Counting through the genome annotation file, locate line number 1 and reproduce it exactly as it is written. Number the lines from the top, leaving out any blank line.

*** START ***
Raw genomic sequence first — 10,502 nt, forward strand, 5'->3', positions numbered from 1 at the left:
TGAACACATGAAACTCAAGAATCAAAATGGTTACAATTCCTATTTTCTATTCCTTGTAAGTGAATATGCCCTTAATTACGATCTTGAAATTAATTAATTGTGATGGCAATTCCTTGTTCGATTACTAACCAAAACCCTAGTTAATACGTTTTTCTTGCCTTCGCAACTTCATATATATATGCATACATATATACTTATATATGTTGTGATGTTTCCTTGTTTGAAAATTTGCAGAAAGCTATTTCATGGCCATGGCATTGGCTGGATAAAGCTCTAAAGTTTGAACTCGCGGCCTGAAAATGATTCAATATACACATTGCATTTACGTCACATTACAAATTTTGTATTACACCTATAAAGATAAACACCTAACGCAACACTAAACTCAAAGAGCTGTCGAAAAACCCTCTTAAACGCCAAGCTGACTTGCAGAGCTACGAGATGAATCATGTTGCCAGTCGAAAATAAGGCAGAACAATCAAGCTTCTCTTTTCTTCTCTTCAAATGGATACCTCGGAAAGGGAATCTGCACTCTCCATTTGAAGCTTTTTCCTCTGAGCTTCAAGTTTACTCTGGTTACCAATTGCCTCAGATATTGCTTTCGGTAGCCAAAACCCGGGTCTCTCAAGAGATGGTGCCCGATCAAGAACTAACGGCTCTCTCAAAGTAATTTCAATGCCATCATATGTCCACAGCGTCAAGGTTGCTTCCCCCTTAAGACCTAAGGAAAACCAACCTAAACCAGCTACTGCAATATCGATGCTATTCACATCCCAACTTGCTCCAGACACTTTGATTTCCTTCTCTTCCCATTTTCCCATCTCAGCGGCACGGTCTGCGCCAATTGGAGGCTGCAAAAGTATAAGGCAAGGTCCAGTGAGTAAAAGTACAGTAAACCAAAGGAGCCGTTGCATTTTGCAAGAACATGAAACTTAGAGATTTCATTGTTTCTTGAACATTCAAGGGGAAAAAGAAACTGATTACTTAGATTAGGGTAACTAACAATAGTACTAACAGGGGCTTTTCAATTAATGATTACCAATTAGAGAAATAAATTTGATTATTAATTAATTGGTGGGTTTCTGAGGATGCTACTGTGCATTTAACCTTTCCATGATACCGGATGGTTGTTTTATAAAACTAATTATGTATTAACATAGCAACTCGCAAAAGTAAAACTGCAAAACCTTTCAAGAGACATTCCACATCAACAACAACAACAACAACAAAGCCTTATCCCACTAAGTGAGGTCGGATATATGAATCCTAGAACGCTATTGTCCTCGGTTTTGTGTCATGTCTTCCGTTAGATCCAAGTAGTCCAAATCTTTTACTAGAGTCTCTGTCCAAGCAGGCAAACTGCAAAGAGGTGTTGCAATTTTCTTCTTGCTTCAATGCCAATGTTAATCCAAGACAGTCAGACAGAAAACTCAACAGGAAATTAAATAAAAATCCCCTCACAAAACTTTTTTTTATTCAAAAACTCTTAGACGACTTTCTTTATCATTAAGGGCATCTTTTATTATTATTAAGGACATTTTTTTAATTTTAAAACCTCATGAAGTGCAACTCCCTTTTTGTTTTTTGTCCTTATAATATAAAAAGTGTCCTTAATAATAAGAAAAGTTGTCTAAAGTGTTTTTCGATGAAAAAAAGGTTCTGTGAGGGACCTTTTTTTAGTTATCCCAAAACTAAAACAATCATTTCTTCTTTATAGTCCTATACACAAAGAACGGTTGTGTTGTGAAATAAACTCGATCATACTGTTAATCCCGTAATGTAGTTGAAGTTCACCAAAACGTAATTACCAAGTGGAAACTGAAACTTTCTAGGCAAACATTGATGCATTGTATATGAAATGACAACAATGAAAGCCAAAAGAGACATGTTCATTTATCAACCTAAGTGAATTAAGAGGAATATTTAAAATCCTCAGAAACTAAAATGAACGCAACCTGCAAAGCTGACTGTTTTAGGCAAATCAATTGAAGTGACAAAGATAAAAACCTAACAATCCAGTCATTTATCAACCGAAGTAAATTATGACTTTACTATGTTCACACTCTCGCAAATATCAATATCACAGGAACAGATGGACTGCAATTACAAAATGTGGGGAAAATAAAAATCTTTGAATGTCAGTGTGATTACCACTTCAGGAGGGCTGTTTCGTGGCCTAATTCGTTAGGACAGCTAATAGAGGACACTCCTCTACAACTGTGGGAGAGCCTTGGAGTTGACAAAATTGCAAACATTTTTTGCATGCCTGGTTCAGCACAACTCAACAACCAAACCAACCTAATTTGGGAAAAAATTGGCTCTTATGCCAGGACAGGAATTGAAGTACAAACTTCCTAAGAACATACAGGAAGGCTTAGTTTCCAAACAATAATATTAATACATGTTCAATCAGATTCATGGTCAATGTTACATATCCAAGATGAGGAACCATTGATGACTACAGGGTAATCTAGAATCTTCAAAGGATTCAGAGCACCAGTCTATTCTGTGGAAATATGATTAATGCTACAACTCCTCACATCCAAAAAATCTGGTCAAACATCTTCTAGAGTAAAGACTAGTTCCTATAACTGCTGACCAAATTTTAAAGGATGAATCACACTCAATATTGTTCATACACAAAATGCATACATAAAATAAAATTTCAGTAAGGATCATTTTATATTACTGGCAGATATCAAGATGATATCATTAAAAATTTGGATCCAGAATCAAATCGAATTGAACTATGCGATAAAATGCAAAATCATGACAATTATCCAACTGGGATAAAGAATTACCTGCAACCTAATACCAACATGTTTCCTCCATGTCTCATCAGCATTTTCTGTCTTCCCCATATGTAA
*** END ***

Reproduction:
Raw genomic sequence first — 10,502 nt, forward strand, 5'->3', positions numbered from 1 at the left: